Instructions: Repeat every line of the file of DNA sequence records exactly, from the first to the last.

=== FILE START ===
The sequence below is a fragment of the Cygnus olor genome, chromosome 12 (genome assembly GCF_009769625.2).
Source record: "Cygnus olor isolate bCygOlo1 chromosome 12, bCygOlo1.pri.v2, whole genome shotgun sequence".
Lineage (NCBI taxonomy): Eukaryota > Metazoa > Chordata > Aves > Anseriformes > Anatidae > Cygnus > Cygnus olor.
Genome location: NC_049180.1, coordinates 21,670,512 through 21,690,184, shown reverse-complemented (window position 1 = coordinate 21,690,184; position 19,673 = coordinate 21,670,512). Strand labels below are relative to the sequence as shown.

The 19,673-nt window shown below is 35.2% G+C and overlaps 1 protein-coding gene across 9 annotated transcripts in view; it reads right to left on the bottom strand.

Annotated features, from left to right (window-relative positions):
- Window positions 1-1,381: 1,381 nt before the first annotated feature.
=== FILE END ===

The sequence below is a fragment of the Cygnus olor genome, chromosome 12 (genome assembly GCF_009769625.2).
Source record: "Cygnus olor isolate bCygOlo1 chromosome 12, bCygOlo1.pri.v2, whole genome shotgun sequence".
Lineage (NCBI taxonomy): Eukaryota > Metazoa > Chordata > Aves > Anseriformes > Anatidae > Cygnus > Cygnus olor.
Genome location: NC_049180.1, coordinates 21,670,512 through 21,690,184, shown reverse-complemented (window position 1 = coordinate 21,690,184; position 19,673 = coordinate 21,670,512). Strand labels below are relative to the sequence as shown.

The 19,673-nt window shown below is 35.2% G+C and overlaps 1 protein-coding gene across 9 annotated transcripts in view; it reads right to left on the bottom strand.

Annotated features, from left to right (window-relative positions):
- Window positions 1-1,381: 1,381 nt before the first annotated feature.